A few years ago I saw posted info on Geek Culture/Joy of Tech on how to make a cake that looked like the Smithsonian Apple-1 computer:
Now, Mike Maginnis has posted in the Apple II Enthusiasts group on Facebook a link to pictures of an Apple II wedding cake.
I like the look of it, but wish they included info on how it was made. What a dessert at KFest 2016 this would make!
This entire web site is focused on preserving and telling the story of microcomputers, focused with insane depth on the Apple II. I’ve been telling it for 20 plus years, and have a book about it. So I know what I know quite well, and if any of you who have taken the time to either read the story on this web site or in the book also know what I know.
But I always enjoy learning more about the era of the Apple II and its competition and getting new information or new points of view. The Open Apple podcast, which focuses on news and interviews about the Apple II is often a source of stories that expand my knowledge, and episode #49 for July 2015 is a particularly fascinating listen. They have an extended conversation with Laine Nooney, a person who is way too young to have been involved with the Apple II when it was new and exciting. Her research for a dissertation brought her to look into Online Systems / Sierra Online, as well as with other software companies of the day, and the conversation they have drifts over into the impact of the computer on homes and families, and what she has learned about it.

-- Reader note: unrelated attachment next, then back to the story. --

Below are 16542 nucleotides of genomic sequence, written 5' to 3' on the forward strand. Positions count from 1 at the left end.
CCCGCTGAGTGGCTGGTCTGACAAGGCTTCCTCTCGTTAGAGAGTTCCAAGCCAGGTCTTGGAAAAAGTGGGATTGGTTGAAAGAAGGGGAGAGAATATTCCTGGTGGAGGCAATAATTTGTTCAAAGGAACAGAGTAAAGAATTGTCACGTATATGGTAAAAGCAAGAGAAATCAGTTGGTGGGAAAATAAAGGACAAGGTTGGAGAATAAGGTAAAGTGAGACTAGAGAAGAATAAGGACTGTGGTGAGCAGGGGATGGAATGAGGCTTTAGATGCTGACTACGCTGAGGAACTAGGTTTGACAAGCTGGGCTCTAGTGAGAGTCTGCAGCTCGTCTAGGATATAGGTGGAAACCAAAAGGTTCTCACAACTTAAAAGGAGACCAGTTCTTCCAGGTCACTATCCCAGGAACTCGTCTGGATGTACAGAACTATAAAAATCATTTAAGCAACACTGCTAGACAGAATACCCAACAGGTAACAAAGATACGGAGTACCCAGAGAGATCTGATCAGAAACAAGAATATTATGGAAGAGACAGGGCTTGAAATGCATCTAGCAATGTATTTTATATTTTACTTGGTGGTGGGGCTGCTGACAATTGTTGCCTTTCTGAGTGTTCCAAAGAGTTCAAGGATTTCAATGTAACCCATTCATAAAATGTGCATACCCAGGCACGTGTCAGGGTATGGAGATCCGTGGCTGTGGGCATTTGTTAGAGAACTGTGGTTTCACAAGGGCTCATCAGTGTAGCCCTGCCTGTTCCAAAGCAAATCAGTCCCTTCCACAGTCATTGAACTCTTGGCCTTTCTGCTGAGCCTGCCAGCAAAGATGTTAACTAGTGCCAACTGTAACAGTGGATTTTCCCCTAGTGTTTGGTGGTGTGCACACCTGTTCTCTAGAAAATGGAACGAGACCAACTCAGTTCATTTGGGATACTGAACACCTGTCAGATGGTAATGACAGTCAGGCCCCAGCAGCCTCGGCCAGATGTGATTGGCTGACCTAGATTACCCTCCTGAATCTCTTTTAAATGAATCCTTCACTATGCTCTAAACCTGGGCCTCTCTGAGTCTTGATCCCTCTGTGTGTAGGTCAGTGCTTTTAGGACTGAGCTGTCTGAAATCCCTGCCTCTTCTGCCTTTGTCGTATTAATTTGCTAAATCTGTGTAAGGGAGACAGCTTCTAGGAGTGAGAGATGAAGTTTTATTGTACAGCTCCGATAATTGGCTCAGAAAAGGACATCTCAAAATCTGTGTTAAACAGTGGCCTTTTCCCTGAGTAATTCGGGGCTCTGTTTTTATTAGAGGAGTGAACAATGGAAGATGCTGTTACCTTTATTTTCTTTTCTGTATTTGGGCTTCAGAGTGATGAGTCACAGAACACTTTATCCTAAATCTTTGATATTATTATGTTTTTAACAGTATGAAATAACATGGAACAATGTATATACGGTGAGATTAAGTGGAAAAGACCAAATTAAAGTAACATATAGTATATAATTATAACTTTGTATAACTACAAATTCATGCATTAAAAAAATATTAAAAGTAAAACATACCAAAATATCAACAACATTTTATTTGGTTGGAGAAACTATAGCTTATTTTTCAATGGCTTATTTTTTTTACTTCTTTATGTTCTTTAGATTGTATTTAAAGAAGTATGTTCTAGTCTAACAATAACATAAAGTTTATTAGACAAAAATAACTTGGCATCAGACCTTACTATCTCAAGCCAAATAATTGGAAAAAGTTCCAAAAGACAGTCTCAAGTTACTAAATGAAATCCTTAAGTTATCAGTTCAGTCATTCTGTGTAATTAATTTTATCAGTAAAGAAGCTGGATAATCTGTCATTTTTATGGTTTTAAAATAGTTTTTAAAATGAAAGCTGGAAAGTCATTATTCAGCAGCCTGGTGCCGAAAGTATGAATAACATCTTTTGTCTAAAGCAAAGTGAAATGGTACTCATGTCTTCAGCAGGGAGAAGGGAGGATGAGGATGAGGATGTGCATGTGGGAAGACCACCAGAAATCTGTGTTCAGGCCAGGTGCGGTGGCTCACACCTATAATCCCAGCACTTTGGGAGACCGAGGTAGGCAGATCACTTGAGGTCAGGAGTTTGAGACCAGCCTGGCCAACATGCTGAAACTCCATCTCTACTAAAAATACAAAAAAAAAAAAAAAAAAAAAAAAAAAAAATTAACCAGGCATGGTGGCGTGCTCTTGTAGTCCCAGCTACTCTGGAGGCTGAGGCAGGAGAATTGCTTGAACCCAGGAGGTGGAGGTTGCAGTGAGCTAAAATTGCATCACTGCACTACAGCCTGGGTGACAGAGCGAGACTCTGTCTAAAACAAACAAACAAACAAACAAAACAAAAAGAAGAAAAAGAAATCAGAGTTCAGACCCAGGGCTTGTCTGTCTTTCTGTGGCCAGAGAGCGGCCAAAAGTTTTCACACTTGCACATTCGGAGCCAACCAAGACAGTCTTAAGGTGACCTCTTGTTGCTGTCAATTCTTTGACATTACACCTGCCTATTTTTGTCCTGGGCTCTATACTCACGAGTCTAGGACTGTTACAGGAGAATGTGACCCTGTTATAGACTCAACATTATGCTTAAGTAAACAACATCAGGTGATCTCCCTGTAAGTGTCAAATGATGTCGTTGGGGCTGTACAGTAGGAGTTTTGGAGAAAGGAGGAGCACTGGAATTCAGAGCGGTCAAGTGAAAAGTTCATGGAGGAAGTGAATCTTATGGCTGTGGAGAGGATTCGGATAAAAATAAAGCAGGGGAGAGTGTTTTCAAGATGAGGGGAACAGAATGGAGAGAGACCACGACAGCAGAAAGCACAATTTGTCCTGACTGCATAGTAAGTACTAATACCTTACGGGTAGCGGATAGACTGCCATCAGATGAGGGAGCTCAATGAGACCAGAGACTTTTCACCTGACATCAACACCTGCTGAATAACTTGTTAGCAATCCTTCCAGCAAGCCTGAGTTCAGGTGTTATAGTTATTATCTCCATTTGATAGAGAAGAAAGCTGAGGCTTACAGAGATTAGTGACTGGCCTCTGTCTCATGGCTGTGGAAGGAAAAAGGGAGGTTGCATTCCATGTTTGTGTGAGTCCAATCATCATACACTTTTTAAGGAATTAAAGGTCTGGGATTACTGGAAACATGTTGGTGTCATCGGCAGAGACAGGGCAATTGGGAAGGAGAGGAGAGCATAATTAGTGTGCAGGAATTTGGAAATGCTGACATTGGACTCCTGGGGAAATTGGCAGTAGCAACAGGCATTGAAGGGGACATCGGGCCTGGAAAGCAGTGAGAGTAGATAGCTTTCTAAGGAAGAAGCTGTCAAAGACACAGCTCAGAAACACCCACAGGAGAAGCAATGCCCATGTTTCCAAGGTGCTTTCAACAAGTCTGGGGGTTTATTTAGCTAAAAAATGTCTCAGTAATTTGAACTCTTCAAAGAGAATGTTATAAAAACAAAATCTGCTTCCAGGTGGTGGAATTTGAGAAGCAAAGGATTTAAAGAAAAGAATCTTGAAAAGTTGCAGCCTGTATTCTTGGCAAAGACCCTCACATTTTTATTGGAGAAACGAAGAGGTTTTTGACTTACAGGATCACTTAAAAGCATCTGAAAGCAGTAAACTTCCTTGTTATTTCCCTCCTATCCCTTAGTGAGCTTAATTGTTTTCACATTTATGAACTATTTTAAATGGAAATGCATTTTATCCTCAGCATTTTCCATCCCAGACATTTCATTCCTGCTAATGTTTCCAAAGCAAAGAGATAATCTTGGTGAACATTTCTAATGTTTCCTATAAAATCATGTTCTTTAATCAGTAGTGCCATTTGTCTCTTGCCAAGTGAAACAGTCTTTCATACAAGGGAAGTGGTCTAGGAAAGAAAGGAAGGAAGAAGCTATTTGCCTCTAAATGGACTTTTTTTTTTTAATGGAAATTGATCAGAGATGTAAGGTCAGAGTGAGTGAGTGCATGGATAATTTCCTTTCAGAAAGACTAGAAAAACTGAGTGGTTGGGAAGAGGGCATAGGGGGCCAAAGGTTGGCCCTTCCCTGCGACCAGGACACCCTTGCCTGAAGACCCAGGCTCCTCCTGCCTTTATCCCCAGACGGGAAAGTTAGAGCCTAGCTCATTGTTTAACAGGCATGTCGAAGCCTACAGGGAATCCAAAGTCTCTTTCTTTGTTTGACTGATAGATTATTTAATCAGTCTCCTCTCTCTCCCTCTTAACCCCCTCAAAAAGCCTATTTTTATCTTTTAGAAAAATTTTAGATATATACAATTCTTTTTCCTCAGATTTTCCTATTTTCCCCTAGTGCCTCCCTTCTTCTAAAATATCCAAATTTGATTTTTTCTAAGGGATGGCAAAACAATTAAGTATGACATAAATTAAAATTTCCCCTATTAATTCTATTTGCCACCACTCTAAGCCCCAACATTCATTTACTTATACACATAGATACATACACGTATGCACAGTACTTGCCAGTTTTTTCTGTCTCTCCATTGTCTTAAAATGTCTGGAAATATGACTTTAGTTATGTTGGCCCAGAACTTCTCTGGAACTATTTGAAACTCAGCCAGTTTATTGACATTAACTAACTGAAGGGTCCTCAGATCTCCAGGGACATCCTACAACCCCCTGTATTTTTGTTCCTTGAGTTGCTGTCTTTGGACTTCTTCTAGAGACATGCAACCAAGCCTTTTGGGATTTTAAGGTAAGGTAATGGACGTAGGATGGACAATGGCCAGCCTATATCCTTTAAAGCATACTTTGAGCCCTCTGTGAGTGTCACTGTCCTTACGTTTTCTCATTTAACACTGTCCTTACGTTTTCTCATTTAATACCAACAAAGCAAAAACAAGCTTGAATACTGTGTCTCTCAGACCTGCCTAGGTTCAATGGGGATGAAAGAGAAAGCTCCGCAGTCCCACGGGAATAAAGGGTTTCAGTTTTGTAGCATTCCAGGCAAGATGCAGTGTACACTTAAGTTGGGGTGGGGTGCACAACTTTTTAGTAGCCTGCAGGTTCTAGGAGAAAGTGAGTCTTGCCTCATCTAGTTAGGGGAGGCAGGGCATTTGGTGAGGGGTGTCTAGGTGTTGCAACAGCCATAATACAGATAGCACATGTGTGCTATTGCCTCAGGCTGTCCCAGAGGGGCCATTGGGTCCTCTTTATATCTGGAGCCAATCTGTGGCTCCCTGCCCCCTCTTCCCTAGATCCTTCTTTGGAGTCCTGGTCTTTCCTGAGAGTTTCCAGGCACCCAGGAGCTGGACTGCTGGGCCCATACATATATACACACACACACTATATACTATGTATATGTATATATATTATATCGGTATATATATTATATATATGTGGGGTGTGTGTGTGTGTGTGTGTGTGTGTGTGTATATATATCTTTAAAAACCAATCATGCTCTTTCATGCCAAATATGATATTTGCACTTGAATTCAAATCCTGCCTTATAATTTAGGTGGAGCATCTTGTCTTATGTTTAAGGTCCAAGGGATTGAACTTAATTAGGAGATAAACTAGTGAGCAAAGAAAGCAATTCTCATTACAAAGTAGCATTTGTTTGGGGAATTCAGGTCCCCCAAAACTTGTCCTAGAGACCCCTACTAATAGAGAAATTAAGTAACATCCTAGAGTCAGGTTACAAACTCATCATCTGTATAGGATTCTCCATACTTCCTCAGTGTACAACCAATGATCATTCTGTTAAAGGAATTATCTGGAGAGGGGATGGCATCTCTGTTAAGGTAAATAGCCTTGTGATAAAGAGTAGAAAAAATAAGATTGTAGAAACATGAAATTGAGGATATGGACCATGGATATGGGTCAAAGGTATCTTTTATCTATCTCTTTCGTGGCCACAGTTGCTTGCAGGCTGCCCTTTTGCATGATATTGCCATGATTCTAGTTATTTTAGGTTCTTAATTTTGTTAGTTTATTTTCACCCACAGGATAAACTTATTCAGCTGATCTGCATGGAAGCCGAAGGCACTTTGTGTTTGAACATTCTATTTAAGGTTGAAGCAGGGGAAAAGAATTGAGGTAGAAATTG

When I think I know so much that there is not much more to learn, a gem like this interview comes along, and I realize levels of computer history that go beyond my extremely specific area of knowledge. It is well worth a listen.
Addendum: Here is a link to Nooney’s research on Sierra Online, as much as she has made publicly available at this time. Read it.
While at KansasFest this year, we had two new people show up, for the purpose of doing a news story about the event. I had not heard of their publication, Motherboard, prior to this, and I will admit I was a little skeptical about how this would turn out. I have seen interviews and stories before that were done with a particular purpose in mind, and sometimes the final result is not flattering.
I must applaud the writer of the piece, Jason Koebler, for a job well done. He did capture the essence of the event, and did it as someone who has not been there before, and in fact someone who does not really know anything about the Apple II.
You can read the article here. The style reminds me of the audio stories I hear on NPR’s weekly program, This American Life, which I mean as a compliment, as I feel that most of those stories as well done, and good listens.